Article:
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Journal, Day Five

By Rachel Zucker

On 06.21.06 mrsvejk wrote: “With all due respect, I think the autonomy of the poem is bullcrap unless I am missing something.”

I could spend many happy hours turning over and (mis)reading your sentences.
I like your use of “bullcrap.” I like thinking about how much (or how little) respect is “due” me and why. (I like thinking about the economy of respect which is owed and due and paid.) I like thinking about what it might mean for a poem not to have autonomy, for the poem to be a mini-me or slave or shadow, a draught. I like thinking about what it might mean for a poem to have autonomy and for that autonomy to be made of bullcrap. (If it were bullcrap methinks it would be impossible to miss.) I like thinking about whether it is true that you don’t care if my poems are true. I want to believe you; I’m not sure I do. I like to think about what honesty sounds like. If there were a recipe for an honest-sounding poem, what would it be? I often tell my students that a poem needs to be honest (which is different from sounding honest) but doesn’t need to be true, certainly not autobiographically true. Confession: I’m not sure I believe this. I’m not sure I understand what I mean when I tell my students their poems need to be honest.

And your most provocative comment—“what happens to life when it is lived so self-consciously”—ah, that is a question that fascinates and confounds me.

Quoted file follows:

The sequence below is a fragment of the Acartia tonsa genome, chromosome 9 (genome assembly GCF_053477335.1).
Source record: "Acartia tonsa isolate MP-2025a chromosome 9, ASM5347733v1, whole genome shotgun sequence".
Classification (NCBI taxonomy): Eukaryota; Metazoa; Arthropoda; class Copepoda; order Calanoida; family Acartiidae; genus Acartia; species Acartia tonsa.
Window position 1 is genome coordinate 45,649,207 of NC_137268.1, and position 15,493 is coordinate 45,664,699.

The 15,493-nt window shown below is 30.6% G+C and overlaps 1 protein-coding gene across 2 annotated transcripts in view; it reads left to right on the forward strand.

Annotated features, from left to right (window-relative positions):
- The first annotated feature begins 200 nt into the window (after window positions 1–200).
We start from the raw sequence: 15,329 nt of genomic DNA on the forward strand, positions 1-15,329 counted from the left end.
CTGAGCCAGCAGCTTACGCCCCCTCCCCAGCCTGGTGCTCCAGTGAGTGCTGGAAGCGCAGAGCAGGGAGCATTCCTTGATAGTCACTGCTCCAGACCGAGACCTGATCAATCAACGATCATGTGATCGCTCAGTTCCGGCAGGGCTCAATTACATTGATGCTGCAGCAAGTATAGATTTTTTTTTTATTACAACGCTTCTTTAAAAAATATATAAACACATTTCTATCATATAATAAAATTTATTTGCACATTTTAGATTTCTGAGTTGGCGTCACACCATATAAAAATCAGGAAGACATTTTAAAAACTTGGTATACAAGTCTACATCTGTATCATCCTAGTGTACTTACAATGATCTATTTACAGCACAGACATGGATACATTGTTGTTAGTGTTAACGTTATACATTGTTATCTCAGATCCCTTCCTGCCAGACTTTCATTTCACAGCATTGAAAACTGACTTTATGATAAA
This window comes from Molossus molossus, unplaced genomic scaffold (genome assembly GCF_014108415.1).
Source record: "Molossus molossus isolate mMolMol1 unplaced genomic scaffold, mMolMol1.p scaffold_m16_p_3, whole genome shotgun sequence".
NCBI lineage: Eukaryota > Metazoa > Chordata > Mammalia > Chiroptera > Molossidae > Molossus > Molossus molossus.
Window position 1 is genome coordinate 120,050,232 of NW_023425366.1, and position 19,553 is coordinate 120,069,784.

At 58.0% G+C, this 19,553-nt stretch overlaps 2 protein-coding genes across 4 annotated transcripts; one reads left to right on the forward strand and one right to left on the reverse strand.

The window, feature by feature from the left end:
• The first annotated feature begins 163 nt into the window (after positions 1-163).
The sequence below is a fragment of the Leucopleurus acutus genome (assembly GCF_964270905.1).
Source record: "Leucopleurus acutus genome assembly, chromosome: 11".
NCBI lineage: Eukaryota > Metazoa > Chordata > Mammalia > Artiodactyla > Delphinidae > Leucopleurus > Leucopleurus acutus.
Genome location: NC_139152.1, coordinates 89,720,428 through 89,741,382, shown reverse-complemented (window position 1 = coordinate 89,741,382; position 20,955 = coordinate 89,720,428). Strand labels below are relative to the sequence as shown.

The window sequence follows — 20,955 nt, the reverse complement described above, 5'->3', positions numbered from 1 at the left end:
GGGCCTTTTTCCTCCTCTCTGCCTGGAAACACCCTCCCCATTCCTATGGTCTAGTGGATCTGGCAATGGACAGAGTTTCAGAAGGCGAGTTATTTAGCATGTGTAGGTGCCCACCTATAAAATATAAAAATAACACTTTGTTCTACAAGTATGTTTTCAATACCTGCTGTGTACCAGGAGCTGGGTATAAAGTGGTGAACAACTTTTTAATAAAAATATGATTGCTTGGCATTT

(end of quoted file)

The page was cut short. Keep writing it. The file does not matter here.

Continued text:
Nothing, I think, happens to life, but something does happen to us, to the way we experience our lives, and I’m not sure at all if what happens is good or bad. On the one hand, I belong to what might be considered a cult of living in a state of high self-consciousness; I hardly understand the alternative. My closest friends are super-self-aware, introspective, and perhaps as a result, full of self-doubt. At the same time, I often wonder if living in a state of heightened self-consciousness is always good for me (or my friends). It’s hard to fall asleep at night, hard to make decisions, hard to take things at face value. For example, I went on the hike with the express purpose of not “making anything” out of it. I didn’t bring my camera; I didn’t bring my notebook. But what did I do? I turned the experience over and over in my mind and couldn’t get the whole path-from-the-other-direction epiphany out of my mind. Then, when it came time to sit down to the blank screen, I made what my husband called a “sickeningly perfect metaphor” out of my hike. I dissected the experience and got all self-conscious about it. It makes for fascinating interior and exterior conversation, but it’s also easy to get quagmired or quicksanded in this kind of thinking and looking and being. Everything seems to be caught up in everything else and the only way to untangle the multi-dimensional web is to embrace a nothing-matters, existentialist attitude. Either everything matters all the time, one’s life is a story full of significant details, the world abounds in evidence and meaning, or nothing matters and we are animals stupidly obsessed with the state of human existence.